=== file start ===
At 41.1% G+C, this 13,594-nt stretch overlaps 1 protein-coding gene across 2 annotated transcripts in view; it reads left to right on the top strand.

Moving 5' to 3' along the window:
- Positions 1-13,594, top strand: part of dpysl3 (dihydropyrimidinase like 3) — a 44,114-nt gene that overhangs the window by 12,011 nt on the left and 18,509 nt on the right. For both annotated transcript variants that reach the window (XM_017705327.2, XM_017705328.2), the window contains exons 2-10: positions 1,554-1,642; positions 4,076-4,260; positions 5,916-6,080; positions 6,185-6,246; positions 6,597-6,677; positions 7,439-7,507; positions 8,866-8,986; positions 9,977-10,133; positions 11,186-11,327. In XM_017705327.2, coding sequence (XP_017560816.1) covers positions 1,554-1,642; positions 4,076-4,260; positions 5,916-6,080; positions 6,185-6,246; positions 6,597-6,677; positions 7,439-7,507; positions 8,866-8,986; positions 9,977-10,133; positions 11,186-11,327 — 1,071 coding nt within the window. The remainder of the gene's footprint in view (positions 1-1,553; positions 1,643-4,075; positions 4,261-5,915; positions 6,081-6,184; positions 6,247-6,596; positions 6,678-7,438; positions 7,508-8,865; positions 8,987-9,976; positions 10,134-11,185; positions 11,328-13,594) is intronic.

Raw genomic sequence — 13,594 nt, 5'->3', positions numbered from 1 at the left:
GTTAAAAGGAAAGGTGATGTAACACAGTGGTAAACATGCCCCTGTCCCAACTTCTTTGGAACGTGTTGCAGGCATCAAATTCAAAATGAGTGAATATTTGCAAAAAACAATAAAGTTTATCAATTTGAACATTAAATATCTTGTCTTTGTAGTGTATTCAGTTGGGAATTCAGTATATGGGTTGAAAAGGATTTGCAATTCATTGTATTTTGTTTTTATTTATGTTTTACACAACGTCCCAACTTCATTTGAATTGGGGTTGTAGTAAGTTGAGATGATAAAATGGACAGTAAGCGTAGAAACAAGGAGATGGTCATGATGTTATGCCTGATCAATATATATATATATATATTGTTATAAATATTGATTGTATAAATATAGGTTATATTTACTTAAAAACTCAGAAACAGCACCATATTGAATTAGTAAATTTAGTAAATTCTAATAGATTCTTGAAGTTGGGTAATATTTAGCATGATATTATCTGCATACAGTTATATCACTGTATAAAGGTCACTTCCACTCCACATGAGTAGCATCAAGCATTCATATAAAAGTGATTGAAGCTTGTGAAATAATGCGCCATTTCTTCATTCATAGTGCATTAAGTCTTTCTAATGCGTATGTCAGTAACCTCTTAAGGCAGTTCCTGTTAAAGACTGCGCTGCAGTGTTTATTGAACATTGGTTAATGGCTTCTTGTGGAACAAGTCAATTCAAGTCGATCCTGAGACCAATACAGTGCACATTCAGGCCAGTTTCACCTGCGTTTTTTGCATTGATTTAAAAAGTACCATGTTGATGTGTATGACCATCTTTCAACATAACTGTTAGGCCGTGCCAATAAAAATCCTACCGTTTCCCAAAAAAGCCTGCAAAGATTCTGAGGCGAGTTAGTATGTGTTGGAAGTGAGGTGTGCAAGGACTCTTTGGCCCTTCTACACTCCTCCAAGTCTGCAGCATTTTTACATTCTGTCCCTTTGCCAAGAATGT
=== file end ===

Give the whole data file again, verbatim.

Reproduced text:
At 41.1% G+C, this 13,594-nt stretch overlaps 1 protein-coding gene across 2 annotated transcripts in view; it reads left to right on the top strand.

Moving 5' to 3' along the window:
- Positions 1-13,594, top strand: part of dpysl3 (dihydropyrimidinase like 3) — a 44,114-nt gene that overhangs the window by 12,011 nt on the left and 18,509 nt on the right. For both annotated transcript variants that reach the window (XM_017705327.2, XM_017705328.2), the window contains exons 2-10: positions 1,554-1,642; positions 4,076-4,260; positions 5,916-6,080; positions 6,185-6,246; positions 6,597-6,677; positions 7,439-7,507; positions 8,866-8,986; positions 9,977-10,133; positions 11,186-11,327. In XM_017705327.2, coding sequence (XP_017560816.1) covers positions 1,554-1,642; positions 4,076-4,260; positions 5,916-6,080; positions 6,185-6,246; positions 6,597-6,677; positions 7,439-7,507; positions 8,866-8,986; positions 9,977-10,133; positions 11,186-11,327 — 1,071 coding nt within the window. The remainder of the gene's footprint in view (positions 1-1,553; positions 1,643-4,075; positions 4,261-5,915; positions 6,081-6,184; positions 6,247-6,596; positions 6,678-7,438; positions 7,508-8,865; positions 8,987-9,976; positions 10,134-11,185; positions 11,328-13,594) is intronic.

Raw genomic sequence — 13,594 nt, 5'->3', positions numbered from 1 at the left:
GTTAAAAGGAAAGGTGATGTAACACAGTGGTAAACATGCCCCTGTCCCAACTTCTTTGGAACGTGTTGCAGGCATCAAATTCAAAATGAGTGAATATTTGCAAAAAACAATAAAGTTTATCAATTTGAACATTAAATATCTTGTCTTTGTAGTGTATTCAGTTGGGAATTCAGTATATGGGTTGAAAAGGATTTGCAATTCATTGTATTTTGTTTTTATTTATGTTTTACACAACGTCCCAACTTCATTTGAATTGGGGTTGTAGTAAGTTGAGATGATAAAATGGACAGTAAGCGTAGAAACAAGGAGATGGTCATGATGTTATGCCTGATCAATATATATATATATATATTGTTATAAATATTGATTGTATAAATATAGGTTATATTTACTTAAAAACTCAGAAACAGCACCATATTGAATTAGTAAATTTAGTAAATTCTAATAGATTCTTGAAGTTGGGTAATATTTAGCATGATATTATCTGCATACAGTTATATCACTGTATAAAGGTCACTTCCACTCCACATGAGTAGCATCAAGCATTCATATAAAAGTGATTGAAGCTTGTGAAATAATGCGCCATTTCTTCATTCATAGTGCATTAAGTCTTTCTAATGCGTATGTCAGTAACCTCTTAAGGCAGTTCCTGTTAAAGACTGCGCTGCAGTGTTTATTGAACATTGGTTAATGGCTTCTTGTGGAACAAGTCAATTCAAGTCGATCCTGAGACCAATACAGTGCACATTCAGGCCAGTTTCACCTGCGTTTTTTGCATTGATTTAAAAAGTACCATGTTGATGTGTATGACCATCTTTCAACATAACTGTTAGGCCGTGCCAATAAAAATCCTACCGTTTCCCAAAAAAGCCTGCAAAGATTCTGAGGCGAGTTAGTATGTGTTGGAAGTGAGGTGTGCAAGGACTCTTTGGCCCTTCTACACTCCTCCAAGTCTGCAGCATTTTTACATTCTGTCCCTTTGCCAAGAATGT